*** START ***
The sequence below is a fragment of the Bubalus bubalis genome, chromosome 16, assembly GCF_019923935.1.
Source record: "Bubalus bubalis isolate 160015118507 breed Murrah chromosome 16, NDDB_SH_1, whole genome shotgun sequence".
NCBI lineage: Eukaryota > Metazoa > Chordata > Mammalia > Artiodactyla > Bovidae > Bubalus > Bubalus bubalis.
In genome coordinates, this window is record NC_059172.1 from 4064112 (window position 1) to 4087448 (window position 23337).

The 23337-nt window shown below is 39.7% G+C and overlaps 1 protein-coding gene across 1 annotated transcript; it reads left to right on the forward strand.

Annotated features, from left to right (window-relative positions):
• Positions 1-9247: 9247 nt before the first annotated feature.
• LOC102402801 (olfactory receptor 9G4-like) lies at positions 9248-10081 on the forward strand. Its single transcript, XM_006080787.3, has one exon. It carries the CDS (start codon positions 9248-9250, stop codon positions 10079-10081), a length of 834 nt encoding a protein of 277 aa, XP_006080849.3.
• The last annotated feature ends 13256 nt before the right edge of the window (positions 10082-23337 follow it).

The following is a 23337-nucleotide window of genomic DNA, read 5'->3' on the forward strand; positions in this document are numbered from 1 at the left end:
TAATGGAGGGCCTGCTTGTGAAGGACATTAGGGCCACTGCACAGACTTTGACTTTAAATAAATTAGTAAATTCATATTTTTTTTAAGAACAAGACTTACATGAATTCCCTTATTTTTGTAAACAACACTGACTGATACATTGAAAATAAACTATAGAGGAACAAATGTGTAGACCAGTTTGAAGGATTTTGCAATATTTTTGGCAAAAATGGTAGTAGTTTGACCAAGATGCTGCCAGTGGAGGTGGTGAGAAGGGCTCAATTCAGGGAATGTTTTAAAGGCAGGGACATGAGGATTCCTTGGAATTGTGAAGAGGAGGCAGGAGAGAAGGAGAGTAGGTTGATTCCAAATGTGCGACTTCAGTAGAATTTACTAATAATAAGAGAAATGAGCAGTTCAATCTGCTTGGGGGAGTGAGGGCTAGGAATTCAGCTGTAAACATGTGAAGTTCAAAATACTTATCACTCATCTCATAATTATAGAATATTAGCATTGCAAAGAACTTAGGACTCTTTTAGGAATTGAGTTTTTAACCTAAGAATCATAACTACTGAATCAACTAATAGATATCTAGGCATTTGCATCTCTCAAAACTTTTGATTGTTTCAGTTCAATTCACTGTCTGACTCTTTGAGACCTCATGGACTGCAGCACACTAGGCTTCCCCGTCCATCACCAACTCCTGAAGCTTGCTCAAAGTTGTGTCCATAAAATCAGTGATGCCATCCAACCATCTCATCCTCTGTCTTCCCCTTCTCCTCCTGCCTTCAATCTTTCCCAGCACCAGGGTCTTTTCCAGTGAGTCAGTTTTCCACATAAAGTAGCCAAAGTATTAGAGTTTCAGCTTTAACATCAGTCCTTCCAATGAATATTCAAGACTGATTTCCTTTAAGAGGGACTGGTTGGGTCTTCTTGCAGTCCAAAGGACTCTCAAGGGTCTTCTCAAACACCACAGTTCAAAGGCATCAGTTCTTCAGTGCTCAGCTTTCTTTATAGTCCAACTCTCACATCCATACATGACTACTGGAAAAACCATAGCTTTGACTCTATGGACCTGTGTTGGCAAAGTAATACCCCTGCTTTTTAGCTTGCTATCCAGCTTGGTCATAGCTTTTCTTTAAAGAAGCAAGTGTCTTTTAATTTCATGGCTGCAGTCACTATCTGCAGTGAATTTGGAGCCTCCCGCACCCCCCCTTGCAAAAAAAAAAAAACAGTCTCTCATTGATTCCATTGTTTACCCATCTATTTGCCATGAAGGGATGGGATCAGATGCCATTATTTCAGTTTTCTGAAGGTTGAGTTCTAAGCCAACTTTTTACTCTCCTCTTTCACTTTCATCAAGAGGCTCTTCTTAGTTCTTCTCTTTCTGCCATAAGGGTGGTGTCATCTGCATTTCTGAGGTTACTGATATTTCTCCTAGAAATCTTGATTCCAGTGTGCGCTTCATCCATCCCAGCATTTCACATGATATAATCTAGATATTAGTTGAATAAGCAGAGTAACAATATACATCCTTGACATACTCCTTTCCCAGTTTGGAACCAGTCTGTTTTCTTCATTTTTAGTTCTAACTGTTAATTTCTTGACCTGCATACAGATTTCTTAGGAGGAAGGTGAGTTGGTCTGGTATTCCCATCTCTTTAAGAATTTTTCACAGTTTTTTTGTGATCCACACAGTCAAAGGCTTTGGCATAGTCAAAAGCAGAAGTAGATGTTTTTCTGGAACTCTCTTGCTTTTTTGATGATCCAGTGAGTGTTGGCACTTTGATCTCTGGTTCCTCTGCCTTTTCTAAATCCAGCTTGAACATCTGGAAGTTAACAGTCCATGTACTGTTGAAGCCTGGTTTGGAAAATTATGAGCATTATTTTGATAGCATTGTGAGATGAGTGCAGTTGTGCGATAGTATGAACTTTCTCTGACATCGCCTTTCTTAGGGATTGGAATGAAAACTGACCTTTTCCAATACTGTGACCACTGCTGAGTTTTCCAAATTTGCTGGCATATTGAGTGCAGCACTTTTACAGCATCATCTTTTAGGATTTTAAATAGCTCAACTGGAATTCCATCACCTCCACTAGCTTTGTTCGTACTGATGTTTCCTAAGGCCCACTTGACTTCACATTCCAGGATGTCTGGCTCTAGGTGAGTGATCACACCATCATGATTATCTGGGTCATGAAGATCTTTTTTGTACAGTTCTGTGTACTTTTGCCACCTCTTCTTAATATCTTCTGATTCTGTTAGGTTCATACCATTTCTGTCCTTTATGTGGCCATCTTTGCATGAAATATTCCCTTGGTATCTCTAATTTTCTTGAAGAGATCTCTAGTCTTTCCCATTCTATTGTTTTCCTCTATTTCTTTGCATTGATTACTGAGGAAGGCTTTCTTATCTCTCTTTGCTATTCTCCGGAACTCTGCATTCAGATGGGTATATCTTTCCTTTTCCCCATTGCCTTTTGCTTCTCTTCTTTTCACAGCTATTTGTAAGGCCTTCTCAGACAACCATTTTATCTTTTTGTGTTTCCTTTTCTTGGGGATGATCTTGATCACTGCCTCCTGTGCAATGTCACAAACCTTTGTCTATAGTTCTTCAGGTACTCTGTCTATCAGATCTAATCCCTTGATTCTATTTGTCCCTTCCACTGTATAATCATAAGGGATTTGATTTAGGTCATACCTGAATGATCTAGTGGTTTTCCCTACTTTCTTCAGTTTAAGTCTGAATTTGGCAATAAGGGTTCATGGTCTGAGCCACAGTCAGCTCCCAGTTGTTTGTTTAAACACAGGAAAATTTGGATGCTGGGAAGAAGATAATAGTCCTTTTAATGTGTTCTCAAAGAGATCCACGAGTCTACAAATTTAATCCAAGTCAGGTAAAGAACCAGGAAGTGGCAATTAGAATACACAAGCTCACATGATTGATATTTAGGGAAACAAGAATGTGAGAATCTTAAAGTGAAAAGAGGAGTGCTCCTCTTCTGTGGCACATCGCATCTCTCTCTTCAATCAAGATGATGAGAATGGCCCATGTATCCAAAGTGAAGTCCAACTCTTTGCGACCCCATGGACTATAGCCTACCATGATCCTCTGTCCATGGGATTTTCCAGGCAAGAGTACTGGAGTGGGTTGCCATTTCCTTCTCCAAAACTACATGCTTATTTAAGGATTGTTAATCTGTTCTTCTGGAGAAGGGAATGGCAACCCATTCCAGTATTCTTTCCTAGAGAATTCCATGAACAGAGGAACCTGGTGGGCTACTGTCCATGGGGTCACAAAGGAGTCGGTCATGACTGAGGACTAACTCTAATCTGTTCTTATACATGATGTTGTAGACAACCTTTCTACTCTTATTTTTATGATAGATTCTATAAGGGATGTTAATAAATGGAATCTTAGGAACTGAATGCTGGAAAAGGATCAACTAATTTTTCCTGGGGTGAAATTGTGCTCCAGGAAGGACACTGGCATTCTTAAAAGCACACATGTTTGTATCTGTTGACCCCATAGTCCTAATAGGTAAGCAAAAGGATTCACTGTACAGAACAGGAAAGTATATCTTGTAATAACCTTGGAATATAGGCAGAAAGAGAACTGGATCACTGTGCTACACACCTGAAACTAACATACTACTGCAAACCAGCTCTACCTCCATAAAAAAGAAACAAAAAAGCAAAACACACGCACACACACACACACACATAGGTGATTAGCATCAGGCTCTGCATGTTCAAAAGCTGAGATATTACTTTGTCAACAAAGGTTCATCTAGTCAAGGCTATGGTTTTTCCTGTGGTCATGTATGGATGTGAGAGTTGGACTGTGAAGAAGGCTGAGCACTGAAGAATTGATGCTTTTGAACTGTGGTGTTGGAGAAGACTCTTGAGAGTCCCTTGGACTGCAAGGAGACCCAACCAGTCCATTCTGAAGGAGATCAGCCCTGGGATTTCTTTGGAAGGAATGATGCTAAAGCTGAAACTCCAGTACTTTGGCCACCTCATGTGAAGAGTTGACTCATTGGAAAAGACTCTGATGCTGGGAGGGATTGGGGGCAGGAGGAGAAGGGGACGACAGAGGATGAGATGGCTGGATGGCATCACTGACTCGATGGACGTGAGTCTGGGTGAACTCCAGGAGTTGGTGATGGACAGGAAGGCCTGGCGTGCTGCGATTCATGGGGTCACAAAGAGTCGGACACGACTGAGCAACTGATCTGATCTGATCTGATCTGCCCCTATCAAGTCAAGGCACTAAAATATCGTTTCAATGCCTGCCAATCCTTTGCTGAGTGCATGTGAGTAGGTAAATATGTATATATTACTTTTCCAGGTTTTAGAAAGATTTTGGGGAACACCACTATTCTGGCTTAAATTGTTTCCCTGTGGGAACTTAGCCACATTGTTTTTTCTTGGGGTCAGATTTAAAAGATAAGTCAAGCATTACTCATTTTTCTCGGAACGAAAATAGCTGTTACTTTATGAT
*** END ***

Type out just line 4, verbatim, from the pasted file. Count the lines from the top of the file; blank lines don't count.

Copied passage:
In genome coordinates, this window is record NC_059172.1 from 4064112 (window position 1) to 4087448 (window position 23337).